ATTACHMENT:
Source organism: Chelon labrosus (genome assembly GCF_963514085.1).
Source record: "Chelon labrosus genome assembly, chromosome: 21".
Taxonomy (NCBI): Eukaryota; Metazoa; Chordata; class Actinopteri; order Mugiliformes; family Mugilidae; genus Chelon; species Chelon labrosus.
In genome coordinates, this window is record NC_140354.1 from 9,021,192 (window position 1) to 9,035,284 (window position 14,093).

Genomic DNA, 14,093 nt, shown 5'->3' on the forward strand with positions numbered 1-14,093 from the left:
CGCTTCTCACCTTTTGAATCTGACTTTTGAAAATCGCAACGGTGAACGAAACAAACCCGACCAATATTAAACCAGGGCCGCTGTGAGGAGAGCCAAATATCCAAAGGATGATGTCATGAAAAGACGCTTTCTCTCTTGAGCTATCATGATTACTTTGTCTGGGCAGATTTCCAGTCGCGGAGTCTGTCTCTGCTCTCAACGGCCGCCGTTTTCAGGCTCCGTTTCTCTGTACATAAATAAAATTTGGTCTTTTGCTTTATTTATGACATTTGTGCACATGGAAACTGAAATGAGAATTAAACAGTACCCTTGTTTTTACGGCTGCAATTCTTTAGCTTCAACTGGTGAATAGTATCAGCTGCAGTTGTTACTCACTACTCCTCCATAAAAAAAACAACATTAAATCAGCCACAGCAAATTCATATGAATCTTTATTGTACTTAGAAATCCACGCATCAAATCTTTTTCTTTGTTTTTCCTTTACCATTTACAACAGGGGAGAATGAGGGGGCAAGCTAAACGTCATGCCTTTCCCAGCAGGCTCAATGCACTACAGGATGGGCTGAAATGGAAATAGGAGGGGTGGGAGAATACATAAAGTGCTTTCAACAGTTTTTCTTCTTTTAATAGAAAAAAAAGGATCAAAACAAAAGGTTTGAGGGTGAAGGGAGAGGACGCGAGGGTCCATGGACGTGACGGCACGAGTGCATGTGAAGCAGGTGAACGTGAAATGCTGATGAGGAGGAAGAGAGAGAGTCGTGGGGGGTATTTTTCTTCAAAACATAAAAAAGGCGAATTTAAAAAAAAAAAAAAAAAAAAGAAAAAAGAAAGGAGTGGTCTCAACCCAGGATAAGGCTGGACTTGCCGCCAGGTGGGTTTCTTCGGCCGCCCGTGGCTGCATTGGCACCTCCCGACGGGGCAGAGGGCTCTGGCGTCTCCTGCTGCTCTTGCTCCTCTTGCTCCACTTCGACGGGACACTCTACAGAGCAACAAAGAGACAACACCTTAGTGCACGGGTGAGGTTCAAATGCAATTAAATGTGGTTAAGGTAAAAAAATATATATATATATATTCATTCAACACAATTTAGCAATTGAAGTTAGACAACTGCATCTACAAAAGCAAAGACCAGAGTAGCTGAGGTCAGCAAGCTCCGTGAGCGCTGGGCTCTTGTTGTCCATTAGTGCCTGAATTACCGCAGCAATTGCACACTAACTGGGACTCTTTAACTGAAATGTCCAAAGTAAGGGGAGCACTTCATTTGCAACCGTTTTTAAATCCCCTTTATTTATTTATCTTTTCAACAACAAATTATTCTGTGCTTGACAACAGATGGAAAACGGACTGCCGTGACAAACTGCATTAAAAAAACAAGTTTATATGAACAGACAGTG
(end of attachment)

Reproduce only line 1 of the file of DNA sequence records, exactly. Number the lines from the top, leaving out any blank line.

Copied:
Source organism: Chelon labrosus (genome assembly GCF_963514085.1).